ON HIS DEPARTURE FROM BAHIA
When thou stoodst amidst thy countrymen
Our captive and our foe,
What voice of pity was it then
That check'd the fatal blow?
When the name of the mighty 'Man of Fire'
Re-echoed to the sky,
And our chiefs forgot their deadly ire—
Who hail'd thy victory?
What voice like the softest, sweetest note
That rings from the slender white bird's throat,
Has soothed thee so oft to rest?
And thou hast said, so tenderly,
That to sit among willow isles with me
Was to be ever blest!
Oh! have we not wander'd in silent night
When the thick dews fell from the weeping bough;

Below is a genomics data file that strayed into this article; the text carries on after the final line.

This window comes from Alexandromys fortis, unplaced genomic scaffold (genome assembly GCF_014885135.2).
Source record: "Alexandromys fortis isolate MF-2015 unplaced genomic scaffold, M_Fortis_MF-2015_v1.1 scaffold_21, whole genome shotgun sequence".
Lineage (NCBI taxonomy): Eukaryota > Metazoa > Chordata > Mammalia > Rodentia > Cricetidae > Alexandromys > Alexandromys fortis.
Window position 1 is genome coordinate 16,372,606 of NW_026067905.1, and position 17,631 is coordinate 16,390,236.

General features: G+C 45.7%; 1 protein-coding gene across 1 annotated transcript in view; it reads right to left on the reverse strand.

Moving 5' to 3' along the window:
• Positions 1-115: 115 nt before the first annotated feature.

And then these eyes, like the stars, were bright—
But are wet like those mournful branches now.
Like the leafless plant that twines around
The forest tree so fair and high,
And when in that withering clasp 'tis bound,
Leaves the blighted trunk to die,—
Thy vows round my trusting heart have bound,
And now thou leav'st me to misery!
Thou wilt not return—thy words are vain!
Thou wilt cross the deep blue sea;
And some dark-eyed maid of thy native Spain
Will hold thee far from me.
The summer will come, and our willow shore
Will hear the merman sing;
But thou wilt list to his song no more
When the rocks with his music ring:
He will murmur thy falsehood to every cave—
Or will tell of thy death on the stormy wave.
Ah! no; ah! no; 'tis of mine he'll tell—
I will weep no more—farewell!—farewell!
Look from thy bark, how I follow afar;
How I scorn the winds' and the billows' war;—
I sink! the waves ring loudly my knell;
My sorrows are passing—farewell!—farewell!
This poem has not been translated into any other language yet.I would like to translate this poem